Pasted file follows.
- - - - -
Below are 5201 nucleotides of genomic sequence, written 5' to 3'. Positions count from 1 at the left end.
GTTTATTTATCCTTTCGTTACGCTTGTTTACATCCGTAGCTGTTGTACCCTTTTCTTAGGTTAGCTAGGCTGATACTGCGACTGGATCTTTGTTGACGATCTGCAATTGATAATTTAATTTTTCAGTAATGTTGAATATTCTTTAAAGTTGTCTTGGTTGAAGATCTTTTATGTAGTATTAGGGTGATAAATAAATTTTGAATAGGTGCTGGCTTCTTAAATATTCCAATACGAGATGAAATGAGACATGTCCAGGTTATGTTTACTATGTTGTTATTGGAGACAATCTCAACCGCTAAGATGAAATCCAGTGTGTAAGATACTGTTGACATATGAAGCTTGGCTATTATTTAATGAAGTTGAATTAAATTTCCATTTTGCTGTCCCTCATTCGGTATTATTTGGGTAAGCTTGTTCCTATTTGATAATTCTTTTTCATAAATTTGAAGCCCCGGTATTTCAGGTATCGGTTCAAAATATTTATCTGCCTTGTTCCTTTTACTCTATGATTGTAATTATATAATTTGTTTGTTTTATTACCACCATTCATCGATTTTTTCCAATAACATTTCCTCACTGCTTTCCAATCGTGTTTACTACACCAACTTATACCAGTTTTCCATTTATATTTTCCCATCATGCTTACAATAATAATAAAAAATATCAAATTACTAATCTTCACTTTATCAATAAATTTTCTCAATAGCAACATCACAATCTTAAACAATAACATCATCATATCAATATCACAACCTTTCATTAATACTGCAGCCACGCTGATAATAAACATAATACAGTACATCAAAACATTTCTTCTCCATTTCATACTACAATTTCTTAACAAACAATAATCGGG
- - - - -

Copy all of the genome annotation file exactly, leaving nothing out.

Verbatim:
Below are 5201 nucleotides of genomic sequence, written 5' to 3'. Positions count from 1 at the left end.
GTTTATTTATCCTTTCGTTACGCTTGTTTACATCCGTAGCTGTTGTACCCTTTTCTTAGGTTAGCTAGGCTGATACTGCGACTGGATCTTTGTTGACGATCTGCAATTGATAATTTAATTTTTCAGTAATGTTGAATATTCTTTAAAGTTGTCTTGGTTGAAGATCTTTTATGTAGTATTAGGGTGATAAATAAATTTTGAATAGGTGCTGGCTTCTTAAATATTCCAATACGAGATGAAATGAGACATGTCCAGGTTATGTTTACTATGTTGTTATTGGAGACAATCTCAACCGCTAAGATGAAATCCAGTGTGTAAGATACTGTTGACATATGAAGCTTGGCTATTATTTAATGAAGTTGAATTAAATTTCCATTTTGCTGTCCCTCATTCGGTATTATTTGGGTAAGCTTGTTCCTATTTGATAATTCTTTTTCATAAATTTGAAGCCCCGGTATTTCAGGTATCGGTTCAAAATATTTATCTGCCTTGTTCCTTTTACTCTATGATTGTAATTATATAATTTGTTTGTTTTATTACCACCATTCATCGATTTTTTCCAATAACATTTCCTCACTGCTTTCCAATCGTGTTTACTACACCAACTTATACCAGTTTTCCATTTATATTTTCCCATCATGCTTACAATAATAATAAAAAATATCAAATTACTAATCTTCACTTTATCAATAAATTTTCTCAATAGCAACATCACAATCTTAAACAATAACATCATCATATCAATATCACAACCTTTCATTAATACTGCAGCCACGCTGATAATAAACATAATACAGTACATCAAAACATTTCTTCTCCATTTCATACTACAATTTCTTAACAAACAATAATCGGG